While Charity is considered one of the cornerstones of Freemasonry, Masonry is first and foremost a fraternity; it is neither a service nor social club, nor is it a benevolent society; fund-raising for particular purposes is not its all-consuming goal. Throughout North America, however, Masonry and its Concordant Bodies support charitable causes in an amount exceeding half-a-billion dollars annually. Through financial support of The Masonic Foundation of Ontario, a public foundation registered with the Canada Revenue Agency, Masons support various causes affecting the community, including hearing research, a bursary program for university and college students, and alcohol and drug awareness programs in elementary and high schools. Masonry also places particular emphasis on supporting the Canadian Blood Services Donor Program; Ontario Masons make or sponsor approximately 35,000 donations annually.
IS FREEMASONRY FOR ME?
It is the goal of Freemasonry to take good men and make them better by generating fraternal fellowship and building strong moral character in its members. Masonry can set out the advantages of membership; the decision to join, however, must be a personal one, based on an assessment of what the Craft has to offer and its net worth to the individual. Masonry offers the opportunity to make each man better through its teachings, his Masonic associations and a philosophy that has served the social needs of men for centuries, by promoting:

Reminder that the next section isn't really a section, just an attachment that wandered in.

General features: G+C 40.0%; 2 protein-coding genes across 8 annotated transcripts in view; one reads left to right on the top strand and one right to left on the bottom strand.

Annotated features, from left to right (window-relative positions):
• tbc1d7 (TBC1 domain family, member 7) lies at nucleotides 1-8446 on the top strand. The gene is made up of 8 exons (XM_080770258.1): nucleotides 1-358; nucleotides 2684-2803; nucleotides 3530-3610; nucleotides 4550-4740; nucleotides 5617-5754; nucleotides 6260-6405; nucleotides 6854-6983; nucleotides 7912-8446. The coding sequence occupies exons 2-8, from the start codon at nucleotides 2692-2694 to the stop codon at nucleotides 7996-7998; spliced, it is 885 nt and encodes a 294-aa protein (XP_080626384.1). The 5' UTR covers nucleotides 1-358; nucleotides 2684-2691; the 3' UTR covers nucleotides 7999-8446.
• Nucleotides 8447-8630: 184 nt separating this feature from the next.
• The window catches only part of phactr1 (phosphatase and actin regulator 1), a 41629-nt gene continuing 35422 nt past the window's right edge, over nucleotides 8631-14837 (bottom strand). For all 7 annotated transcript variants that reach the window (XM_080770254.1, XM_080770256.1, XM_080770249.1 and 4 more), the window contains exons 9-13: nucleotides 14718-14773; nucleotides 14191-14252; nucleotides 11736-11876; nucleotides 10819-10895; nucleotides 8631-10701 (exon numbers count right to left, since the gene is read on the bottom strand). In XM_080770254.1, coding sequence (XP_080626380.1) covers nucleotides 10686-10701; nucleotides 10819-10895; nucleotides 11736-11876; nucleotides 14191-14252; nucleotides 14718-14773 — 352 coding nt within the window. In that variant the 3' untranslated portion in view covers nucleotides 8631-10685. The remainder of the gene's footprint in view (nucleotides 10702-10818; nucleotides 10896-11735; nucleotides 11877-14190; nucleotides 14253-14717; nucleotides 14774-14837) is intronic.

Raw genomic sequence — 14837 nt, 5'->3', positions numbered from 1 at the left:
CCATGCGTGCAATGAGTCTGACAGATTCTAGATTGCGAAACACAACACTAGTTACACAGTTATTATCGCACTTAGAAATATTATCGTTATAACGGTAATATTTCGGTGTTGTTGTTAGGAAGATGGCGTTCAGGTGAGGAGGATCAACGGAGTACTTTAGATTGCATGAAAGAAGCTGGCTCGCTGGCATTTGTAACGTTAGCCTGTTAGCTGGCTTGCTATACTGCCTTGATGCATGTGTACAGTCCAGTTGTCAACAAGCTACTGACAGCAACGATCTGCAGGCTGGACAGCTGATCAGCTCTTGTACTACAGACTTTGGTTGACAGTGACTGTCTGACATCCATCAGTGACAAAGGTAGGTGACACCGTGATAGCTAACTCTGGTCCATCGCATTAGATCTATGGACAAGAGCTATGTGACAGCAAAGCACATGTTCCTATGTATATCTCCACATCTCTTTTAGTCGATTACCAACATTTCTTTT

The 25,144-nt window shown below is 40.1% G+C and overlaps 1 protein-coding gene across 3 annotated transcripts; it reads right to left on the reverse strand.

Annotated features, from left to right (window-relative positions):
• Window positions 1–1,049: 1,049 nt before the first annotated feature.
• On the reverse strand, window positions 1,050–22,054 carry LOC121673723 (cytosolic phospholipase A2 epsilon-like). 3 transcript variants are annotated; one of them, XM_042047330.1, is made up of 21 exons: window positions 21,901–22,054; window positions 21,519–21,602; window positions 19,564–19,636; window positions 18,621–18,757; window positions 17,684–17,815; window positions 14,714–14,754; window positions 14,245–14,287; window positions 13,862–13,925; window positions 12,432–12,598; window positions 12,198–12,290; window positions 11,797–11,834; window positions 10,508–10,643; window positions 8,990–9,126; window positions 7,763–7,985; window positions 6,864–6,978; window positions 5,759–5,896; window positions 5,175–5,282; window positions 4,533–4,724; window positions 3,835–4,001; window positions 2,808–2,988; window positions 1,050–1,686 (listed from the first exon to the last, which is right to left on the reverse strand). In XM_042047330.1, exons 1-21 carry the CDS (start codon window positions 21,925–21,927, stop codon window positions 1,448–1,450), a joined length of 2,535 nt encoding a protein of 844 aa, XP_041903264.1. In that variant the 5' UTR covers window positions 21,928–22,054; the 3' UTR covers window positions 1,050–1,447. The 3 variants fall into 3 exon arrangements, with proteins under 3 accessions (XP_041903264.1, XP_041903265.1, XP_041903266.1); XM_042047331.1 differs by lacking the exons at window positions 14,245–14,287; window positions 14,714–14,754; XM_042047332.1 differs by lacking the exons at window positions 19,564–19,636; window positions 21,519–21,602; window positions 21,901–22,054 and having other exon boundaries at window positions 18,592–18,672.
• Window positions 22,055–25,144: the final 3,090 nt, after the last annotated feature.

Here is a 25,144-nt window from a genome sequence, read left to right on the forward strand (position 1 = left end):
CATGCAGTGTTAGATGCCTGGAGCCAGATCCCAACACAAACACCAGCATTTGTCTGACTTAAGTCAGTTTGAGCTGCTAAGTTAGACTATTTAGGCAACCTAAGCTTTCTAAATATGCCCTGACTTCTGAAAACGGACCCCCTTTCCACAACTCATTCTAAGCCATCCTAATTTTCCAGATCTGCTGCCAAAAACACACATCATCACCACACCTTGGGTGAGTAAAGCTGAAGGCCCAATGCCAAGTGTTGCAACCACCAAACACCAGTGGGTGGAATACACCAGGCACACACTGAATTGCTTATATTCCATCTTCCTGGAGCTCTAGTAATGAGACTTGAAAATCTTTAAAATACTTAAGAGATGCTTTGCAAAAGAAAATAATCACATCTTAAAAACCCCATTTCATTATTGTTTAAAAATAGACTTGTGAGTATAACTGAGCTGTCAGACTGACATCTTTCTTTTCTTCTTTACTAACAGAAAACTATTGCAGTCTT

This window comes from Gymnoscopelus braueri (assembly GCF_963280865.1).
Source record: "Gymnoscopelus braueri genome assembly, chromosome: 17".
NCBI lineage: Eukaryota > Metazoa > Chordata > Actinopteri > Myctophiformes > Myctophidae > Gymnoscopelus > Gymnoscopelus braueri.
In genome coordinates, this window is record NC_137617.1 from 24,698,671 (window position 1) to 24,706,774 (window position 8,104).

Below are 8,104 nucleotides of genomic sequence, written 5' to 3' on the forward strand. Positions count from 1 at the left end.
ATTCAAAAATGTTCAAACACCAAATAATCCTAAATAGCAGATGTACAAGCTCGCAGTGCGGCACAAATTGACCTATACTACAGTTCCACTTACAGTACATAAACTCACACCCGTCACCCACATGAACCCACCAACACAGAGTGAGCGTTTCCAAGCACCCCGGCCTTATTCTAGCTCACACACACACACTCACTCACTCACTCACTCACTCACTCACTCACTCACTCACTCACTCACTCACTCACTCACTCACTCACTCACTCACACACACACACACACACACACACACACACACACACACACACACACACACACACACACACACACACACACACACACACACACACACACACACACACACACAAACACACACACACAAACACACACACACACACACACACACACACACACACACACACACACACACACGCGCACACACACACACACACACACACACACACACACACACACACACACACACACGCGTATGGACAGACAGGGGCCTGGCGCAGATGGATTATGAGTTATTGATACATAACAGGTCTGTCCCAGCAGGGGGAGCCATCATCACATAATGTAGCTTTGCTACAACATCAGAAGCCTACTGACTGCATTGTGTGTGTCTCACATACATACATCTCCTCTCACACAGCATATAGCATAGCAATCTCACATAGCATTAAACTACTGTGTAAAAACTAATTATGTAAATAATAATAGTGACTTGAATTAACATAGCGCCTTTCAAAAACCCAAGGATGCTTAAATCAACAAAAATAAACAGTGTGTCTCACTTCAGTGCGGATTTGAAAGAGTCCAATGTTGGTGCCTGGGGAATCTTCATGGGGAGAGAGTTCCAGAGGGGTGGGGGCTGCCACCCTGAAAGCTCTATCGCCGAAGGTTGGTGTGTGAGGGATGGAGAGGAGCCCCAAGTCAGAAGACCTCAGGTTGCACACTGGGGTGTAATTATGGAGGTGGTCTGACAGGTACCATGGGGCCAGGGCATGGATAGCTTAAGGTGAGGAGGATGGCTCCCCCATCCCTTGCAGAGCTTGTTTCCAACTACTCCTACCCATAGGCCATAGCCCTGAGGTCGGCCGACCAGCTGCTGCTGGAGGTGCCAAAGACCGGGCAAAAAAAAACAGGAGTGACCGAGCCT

• Personal Development: learning portions of the Ritual and participating in the Degree stimulates the mind and, coupled with committee work and lodge management, presents the opportunity to develop leadership and organizational skills, build self-discipline through commitment, poise and self-confidence, and strengthen presentation and public speaking proficiencies;
• Sense of Accomplishment: participating in lodge projects, be they charitable or social in nature, provides the opportunity to contribute, work with others and enjoy the success of effort well expended;
• Fellowship - Belonging to a Like-minded Group: the modern work environment has reduced or eliminated social association with co-workers; joining with lodge members in a fraternal atmosphere can substitute for that former workplace fellowship lost;
• A Break from the Workaday Routine: Masonry brings together in lodge men of diverse backgrounds, where the daily pressures of a career can be left outside the door and where fellowship is the common theme.
These attributes are summarized in the tenets, or fundamental principles of Ancient Freemasonry: Brotherly Love; Relief; and Truth. If these values address your needs, Masonry would welcome you.
REQUIREMENTS TO JOIN
Membership is for men 21 years of age or older of any race, colour, or creed, who are of good moral character and who believe in the existence of a Supreme Being. Because tradition requires every candidate to come forward free of coercion, Masonry does not improperly solicit for members. An interested man must ask. A man interested in learning more about the fraternity, however, is encouraged to approach any Mason. A man wishing to join need only submit an application to his lodge of choice signed by two members of that lodge willing to act as his sponsors.